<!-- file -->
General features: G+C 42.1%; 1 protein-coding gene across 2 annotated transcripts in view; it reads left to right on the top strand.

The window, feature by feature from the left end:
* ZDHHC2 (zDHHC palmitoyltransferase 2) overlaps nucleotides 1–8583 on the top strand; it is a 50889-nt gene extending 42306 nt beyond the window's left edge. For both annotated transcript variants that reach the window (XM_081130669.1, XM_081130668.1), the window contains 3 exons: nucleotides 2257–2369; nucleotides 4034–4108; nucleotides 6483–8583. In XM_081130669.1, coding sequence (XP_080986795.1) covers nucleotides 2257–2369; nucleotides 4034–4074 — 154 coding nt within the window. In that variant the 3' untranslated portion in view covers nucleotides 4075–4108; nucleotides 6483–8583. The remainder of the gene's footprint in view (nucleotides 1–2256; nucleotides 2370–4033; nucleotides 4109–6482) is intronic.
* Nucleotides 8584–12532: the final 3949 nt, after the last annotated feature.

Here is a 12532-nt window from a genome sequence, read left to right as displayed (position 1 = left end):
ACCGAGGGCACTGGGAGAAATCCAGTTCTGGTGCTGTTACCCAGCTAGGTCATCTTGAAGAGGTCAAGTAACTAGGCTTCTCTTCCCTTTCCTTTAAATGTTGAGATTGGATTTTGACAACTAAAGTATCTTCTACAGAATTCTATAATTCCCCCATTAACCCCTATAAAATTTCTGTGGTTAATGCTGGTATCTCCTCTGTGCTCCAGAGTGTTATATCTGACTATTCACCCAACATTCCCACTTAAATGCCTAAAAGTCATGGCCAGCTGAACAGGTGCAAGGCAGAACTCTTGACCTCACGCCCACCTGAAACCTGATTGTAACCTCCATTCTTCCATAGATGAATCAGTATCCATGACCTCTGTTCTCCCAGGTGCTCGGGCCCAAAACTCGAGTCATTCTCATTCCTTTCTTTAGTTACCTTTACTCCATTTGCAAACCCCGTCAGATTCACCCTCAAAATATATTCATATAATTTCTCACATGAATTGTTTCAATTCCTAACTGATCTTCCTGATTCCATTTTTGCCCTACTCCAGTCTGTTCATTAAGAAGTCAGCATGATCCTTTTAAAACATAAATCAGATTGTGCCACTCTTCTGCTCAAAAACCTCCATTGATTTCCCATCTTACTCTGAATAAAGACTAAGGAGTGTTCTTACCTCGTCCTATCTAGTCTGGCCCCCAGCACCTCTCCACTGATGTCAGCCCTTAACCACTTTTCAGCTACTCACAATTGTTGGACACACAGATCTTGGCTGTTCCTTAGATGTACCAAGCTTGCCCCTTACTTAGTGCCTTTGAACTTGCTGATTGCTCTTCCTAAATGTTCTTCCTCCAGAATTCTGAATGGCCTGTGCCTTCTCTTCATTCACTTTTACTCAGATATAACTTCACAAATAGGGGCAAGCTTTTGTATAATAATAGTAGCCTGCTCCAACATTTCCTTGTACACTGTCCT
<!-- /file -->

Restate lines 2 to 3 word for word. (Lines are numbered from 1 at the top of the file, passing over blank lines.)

The window, feature by feature from the left end:
* ZDHHC2 (zDHHC palmitoyltransferase 2) overlaps nucleotides 1–8583 on the top strand; it is a 50889-nt gene extending 42306 nt beyond the window's left edge. For both annotated transcript variants that reach the window (XM_081130669.1, XM_081130668.1), the window contains 3 exons: nucleotides 2257–2369; nucleotides 4034–4108; nucleotides 6483–8583. In XM_081130669.1, coding sequence (XP_080986795.1) covers nucleotides 2257–2369; nucleotides 4034–4074 — 154 coding nt within the window. In that variant the 3' untranslated portion in view covers nucleotides 4075–4108; nucleotides 6483–8583. The remainder of the gene's footprint in view (nucleotides 1–2256; nucleotides 2370–4033; nucleotides 4109–6482) is intronic.